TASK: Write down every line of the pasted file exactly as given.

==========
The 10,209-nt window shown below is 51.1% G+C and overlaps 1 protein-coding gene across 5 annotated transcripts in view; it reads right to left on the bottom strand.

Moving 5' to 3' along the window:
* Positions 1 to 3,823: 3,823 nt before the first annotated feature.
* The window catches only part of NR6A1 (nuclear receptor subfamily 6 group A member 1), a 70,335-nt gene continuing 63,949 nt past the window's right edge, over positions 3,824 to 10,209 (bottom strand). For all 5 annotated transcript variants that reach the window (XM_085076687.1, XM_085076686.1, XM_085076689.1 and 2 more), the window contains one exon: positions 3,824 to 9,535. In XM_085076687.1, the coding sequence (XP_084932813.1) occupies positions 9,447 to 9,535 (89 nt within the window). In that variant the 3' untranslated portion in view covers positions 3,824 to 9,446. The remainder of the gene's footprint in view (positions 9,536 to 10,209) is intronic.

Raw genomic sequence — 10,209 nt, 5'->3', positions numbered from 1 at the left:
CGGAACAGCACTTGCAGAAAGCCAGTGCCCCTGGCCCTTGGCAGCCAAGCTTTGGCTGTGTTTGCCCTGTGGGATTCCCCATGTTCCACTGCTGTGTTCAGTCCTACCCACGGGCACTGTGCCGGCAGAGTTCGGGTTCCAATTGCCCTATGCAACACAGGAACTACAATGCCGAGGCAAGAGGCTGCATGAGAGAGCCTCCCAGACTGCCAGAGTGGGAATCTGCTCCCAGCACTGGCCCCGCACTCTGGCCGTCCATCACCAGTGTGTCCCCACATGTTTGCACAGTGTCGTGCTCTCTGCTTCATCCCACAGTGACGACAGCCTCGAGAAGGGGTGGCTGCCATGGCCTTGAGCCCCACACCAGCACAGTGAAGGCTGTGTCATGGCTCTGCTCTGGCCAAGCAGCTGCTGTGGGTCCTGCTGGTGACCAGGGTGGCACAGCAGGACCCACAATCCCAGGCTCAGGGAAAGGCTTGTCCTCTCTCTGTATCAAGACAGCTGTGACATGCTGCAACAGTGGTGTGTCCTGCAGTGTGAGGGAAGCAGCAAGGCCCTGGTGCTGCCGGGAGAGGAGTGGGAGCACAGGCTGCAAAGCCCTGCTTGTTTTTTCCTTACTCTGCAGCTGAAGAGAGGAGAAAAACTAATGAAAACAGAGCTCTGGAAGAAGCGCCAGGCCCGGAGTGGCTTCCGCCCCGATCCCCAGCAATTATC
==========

The 10,209-nt window shown below is 51.1% G+C and overlaps 1 protein-coding gene across 5 annotated transcripts in view; it reads right to left on the bottom strand.

Moving 5' to 3' along the window:
* Positions 1 to 3,823: 3,823 nt before the first annotated feature.
* The window catches only part of NR6A1 (nuclear receptor subfamily 6 group A member 1), a 70,335-nt gene continuing 63,949 nt past the window's right edge, over positions 3,824 to 10,209 (bottom strand). For all 5 annotated transcript variants that reach the window (XM_085076687.1, XM_085076686.1, XM_085076689.1 and 2 more), the window contains one exon: positions 3,824 to 9,535. In XM_085076687.1, the coding sequence (XP_084932813.1) occupies positions 9,447 to 9,535 (89 nt within the window). In that variant the 3' untranslated portion in view covers positions 3,824 to 9,446. The remainder of the gene's footprint in view (positions 9,536 to 10,209) is intronic.

Raw genomic sequence — 10,209 nt, 5'->3', positions numbered from 1 at the left:
CGGAACAGCACTTGCAGAAAGCCAGTGCCCCTGGCCCTTGGCAGCCAAGCTTTGGCTGTGTTTGCCCTGTGGGATTCCCCATGTTCCACTGCTGTGTTCAGTCCTACCCACGGGCACTGTGCCGGCAGAGTTCGGGTTCCAATTGCCCTATGCAACACAGGAACTACAATGCCGAGGCAAGAGGCTGCATGAGAGAGCCTCCCAGACTGCCAGAGTGGGAATCTGCTCCCAGCACTGGCCCCGCACTCTGGCCGTCCATCACCAGTGTGTCCCCACATGTTTGCACAGTGTCGTGCTCTCTGCTTCATCCCACAGTGACGACAGCCTCGAGAAGGGGTGGCTGCCATGGCCTTGAGCCCCACACCAGCACAGTGAAGGCTGTGTCATGGCTCTGCTCTGGCCAAGCAGCTGCTGTGGGTCCTGCTGGTGACCAGGGTGGCACAGCAGGACCCACAATCCCAGGCTCAGGGAAAGGCTTGTCCTCTCTCTGTATCAAGACAGCTGTGACATGCTGCAACAGTGGTGTGTCCTGCAGTGTGAGGGAAGCAGCAAGGCCCTGGTGCTGCCGGGAGAGGAGTGGGAGCACAGGCTGCAAAGCCCTGCTTGTTTTTTCCTTACTCTGCAGCTGAAGAGAGGAGAAAAACTAATGAAAACAGAGCTCTGGAAGAAGCGCCAGGCCCGGAGTGGCTTCCGCCCCGATCCCCAGCAATTATC